The lack of a representative or leader in the case of African Americans also increased the tension because even so, they found a leader in the form of Martin Luther King but he alone could not become the voice of so many people at individual as well as domestic or institutional level. These factors raised the tension at an individual level and African Americans started a decade long movement of Civil Rights in 1958 against the state. This movement was highly influenced by the “Rosa Parks” incident as she occupied a seat reserved for the white passengers in a bus in 7th December, 1955. This movement’s first origin then started right after this incident and the African Americans initiated the “Montgomery bus boycott”. On February 1, 1960 four freshmen in North Carolina sat at a white counter, the second phase of this movement started in response to this racial prejudice. This movement ended when the Civil Rights Act of 1964 came and put an end to the Jim Crow laws enacted in 1950s and uplifted the ban of segregated public spaces for the people of color and the white Americans. It gave equal rights to people belonging from different race, culture and ethnicity to use the public spaces collectively (Ferreira, 2011).
When the state dismantled the Jim Crow laws, in a response a political party emerged and used the racial prejudices of the White Americans and further fueled it. They used this racial divide as a strategy for getting massive support and electoral votes from the white population of the Southern region of America. This strategy is known as The Southern strategy in American politics and history. This group was led by the Republican party’s presidential candidate, Richard Nixon and his party enjoyed support of democrats in the south due to this electoral strategy. This strategy was based on a top-down approach and only vowed to preserve the rights of the White Americans as a majority group and as a result this part of the state became republican. This strategy also posed a serious threat towards the civil rights and the civil liberties (Carlsson & Elliott, 2011).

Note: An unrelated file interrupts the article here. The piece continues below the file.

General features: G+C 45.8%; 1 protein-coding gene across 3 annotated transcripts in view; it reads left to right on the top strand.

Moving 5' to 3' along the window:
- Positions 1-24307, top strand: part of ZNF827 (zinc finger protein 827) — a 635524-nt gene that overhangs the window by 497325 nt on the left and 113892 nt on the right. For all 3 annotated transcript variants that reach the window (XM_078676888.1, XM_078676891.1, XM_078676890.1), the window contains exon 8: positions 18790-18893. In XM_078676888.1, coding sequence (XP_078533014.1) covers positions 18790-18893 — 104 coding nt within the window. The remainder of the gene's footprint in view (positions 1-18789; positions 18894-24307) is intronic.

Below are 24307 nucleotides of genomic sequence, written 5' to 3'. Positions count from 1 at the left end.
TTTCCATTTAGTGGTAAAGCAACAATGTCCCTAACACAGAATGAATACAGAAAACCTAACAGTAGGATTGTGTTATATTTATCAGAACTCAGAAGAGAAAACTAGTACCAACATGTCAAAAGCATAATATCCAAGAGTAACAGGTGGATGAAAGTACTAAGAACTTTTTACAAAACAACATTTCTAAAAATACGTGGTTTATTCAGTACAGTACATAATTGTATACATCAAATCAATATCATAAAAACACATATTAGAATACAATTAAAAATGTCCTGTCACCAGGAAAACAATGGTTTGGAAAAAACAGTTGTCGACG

In her book The New Jim Crow: Mass Incarceration in the Age of Colorblindness, Alexander (2011) has exposed the notion that in America, criminal-justice system acts in a way similar to the racial caste system. In a global age the racial and ethnic divide persists itself in America, however it has taken a new form because in the 1950s, Jim Crow laws were openly enforced. In this informed age, racial practices are two-fold and surviving through new rules of law and order or criminal-justice system against the African Americans. Through this system, people of color have been given unjust punishments and according to an estimate, more than 70 % people who are released from prisons are again taken into custody. The authorities base these practices on the rate of incarceration however the rate of incarceration has nothing to do with the crime rates. This bias then affects the supreme system of justice much likely like Jim Crow laws once did. The New Jim Crow laws are creating mass divide among the population once again where the civil rights of African Americans are snubbed by the Political, Administrative and the common perception of the White Americans about them (Alexander, 2011).
The practices of Neoliberalism in America have resulted in the increase in economic wealth, rejection of the liberalist ideology, and in the lieu of globalization and free trade, it is exploiting the rights of the African Americans. The free market formed as a result of neoliberalism is not inclusive of the minority groups and it is building along the lines of racial practices. The civil rights of the minority racial, gender and ethnic groups are once again in a state of endangerment in America.
Carlsson, C., & Elliott, L. R. (Eds.). (2011). Ten years that shook the city: San Francisco 1968-1978. City Lights Books.
Ferreira, J. M. (2011). ‘With the Soul of a Human Rainbow’: Los Siete, Black Panthers, and Third Worldism in San Francisco. Ten Years That Shook the City: San Francisco, 1968–1978, 30-47.
Alexander, M. (2011). The new jim crow. Ohio St. J. Crim. L., 9, 7.